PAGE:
Brexit

Photo by Yomex Owo on Unsplash
The prospect of true peace is as bewildering and demanding as it is wonderful, says Theodora Hawksley CJ. The same can be said of resurrection, and so the Easter story can speak daringly to us as we seek to understand what peacebuilding really looks like in a divided Britain. ‘Jesus’s greeting, “Peace be with you”, does not mean, “Let bygones be bygones”- so what does it mean? The results of the European elections told us something that we already knew: this country is deeply divided. Pro-...
From Thomas Hobbes's Leviathan
Theresa May has warned of ‘paralysis in Parliament’ in the event of her Brexit deal being rejected by the House of Commons on Tuesday 15 January, and called on the MPs who will be voting to support the deal ‘for the country’s sake’. But what does it mean for parliament to do what is for the good of the whole country? Patrick Riordan SJ draws on the philosophies of Jean-Jacques Rousseau and Thomas Hobbes to help us think about how the Will of the People can be discovered and acted upon in any...
EU flag in Westminster
23 June marks the anniversary of the referendum in which the United Kingdom voted to leave the European Union and, many would say, the beginning of a year of political turmoil, nationally and internationally. Beneath the headlines and amid the chaos, what has slipped through the collective net? James Hanvey SJ and Michael Kirwan SJ offer their thoughts.The idea and ideals of EuropeThe Brexit vote of June 2016 exposed a whole series of divisions between the constituent nations of the UK and...
Houses of Parliament
In 2010, Tony Carroll assessed what the result of the UK General Election said about the country and its future. As we find ourselves with another hung parliament in 2017, he considers how the two situations compare. Have the priorities and concerns of 2010 been replaced, or do we find ourselves in the same boat again seven years later? In May 2010, I wrote an article for Thinking Faith on the outcome of the UK General Election. The article was entitled Hanging in the Balance: The End of...
Theresa May should understanding Christians' outrage, writes Joe Egerton
A frequent contributor to Thinking Faith and an alumnus of Stonyhurst College has called on the Prime Minister, Theresa May, to distance herself from what he calls “that small group of Brexiteers” who desire to use EU nationals as bargaining chips, saying they are “violating every canon of liberal and Christian decency”.In a letter published in the Financial Times, Joe Egerton was responding to the suggestion by the FT’s associate editor Wolfgang Münchau who writes a weekly column about the...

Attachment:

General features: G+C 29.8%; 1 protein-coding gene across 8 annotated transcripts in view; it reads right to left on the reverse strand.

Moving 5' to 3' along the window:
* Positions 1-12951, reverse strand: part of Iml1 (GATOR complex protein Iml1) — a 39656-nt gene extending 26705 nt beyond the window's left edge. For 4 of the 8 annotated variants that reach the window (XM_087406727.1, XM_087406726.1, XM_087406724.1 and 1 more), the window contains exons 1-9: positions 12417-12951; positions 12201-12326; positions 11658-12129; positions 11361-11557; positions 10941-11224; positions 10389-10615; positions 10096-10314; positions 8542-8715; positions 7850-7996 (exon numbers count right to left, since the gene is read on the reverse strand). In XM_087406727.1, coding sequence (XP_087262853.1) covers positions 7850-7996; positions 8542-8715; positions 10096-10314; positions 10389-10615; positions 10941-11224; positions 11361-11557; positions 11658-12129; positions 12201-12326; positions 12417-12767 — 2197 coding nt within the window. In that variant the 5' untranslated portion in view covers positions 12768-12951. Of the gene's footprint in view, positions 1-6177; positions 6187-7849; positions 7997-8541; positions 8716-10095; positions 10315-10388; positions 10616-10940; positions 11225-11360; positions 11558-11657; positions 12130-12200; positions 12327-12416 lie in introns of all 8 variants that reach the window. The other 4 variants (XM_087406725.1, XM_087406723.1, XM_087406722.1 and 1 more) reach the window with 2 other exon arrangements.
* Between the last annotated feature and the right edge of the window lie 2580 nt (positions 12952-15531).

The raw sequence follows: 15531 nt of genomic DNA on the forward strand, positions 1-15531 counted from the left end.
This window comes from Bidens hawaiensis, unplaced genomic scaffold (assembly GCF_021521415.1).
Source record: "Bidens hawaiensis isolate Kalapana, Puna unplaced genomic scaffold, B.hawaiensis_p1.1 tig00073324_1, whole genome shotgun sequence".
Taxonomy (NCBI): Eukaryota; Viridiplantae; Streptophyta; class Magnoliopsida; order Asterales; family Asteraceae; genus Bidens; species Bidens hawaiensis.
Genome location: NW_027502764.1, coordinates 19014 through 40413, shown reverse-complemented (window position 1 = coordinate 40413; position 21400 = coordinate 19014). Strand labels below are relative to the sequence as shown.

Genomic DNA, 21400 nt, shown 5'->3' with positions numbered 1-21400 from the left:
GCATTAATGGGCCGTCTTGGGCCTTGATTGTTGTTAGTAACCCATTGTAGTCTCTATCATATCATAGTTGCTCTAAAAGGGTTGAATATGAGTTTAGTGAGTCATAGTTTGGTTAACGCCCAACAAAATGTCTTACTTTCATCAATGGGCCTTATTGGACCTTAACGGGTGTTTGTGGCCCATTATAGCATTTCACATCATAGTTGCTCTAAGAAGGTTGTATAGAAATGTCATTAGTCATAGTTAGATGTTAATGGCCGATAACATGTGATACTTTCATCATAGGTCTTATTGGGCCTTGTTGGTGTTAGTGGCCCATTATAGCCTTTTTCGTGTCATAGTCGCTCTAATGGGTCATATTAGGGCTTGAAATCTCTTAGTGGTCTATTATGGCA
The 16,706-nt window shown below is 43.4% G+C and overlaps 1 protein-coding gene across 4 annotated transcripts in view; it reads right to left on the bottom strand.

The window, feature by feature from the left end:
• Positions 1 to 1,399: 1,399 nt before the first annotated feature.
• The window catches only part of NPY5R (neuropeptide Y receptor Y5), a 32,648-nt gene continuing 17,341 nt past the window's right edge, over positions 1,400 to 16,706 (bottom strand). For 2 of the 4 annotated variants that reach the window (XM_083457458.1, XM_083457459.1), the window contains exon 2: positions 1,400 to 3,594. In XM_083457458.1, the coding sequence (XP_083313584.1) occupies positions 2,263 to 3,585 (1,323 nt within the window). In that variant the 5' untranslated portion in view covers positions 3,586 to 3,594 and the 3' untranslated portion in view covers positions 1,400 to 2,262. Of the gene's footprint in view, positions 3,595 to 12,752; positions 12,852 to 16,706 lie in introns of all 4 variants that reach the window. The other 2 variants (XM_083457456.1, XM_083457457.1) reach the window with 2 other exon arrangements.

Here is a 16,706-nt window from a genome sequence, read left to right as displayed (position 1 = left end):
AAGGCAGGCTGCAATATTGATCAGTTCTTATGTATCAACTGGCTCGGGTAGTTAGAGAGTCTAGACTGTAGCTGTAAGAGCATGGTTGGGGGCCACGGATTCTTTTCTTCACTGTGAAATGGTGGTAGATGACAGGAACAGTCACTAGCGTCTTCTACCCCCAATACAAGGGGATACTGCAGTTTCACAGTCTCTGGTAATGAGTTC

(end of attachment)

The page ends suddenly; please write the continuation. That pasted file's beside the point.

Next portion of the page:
Photograph of graduates in mortarboards
What are we to make of the educational divide that can be seen in the voting patterns in both the EU referendum and the American presidential election? Patrick Riordan SJ suggests that some serious questions need to be asked: ‘both recent votes reinforce the urgency of reflecting on how our education system may be failing to secure a public space for genuine political debate’. President-elect Donald Trump was right about one thing: that the outcome of the presidential race...
Credit: Niccoló Caratini via Flickr Creative Commons
The Autumn edition of The Way spirituality journal is out nowThere is a range of interesting content in the current special edition of the The Way: The Spirit of Europe Today which focuses on Europe and the spirituality of Brexit.  Order your copy here. Frank Turner SJ  The Role of Europe in the Last Three PapaciesIn Francis, Benedict XVI and John-Paul II, the Roman Catholic Church has experienced three very different Popes. Each, though, has spoken repeatedly about the...
Photo of Accrington Pals/Photo of jobseeker in Burnley
The town of Accrington, home to over 300 men who were killed on the first day of the Battle of the Somme, is an example of a community who were defenceless against the juggernaut that was World War I. 8 miles north-east and 100 years later, we find an example of a community that is just as vulnerable to a new force but has responded in a different way. The Jesuits in Britain’s Provincial Fr Dermot Preston reflects on last week’s referendum result through the lens of his hometown of Burnley....
Brexit scrabble letters
In the wake of the United Kingdom’s vote to leave the European Union, Thinking Faith’s Editor suggests that the road ahead must be paved with generosity if it is to lead to the common good. The United Kingdom woke up this morning – or, in some cases, stayed awake all night – to discover that 51.9% of voters in yesterday’s EU referendum had opted for the second option on the ballot paper: Leave the European Union. Roughly 17.5 million people have come to the...
Photograph of EU scrabble tiles
The focus of the campaigning leading up to the referendum on UK membership of the EU has been too narrowly economic and misrepresentations abound on both sides, writes Frank Turner SJ. The opportunities for scrupulous consideration of the issues and for authentic political debate have been missed, and now ‘the character of the debate threatens the EU whatever the outcome on 23 June.’ Which areas of interest and importance has the public forum struggled to accommodate? The...

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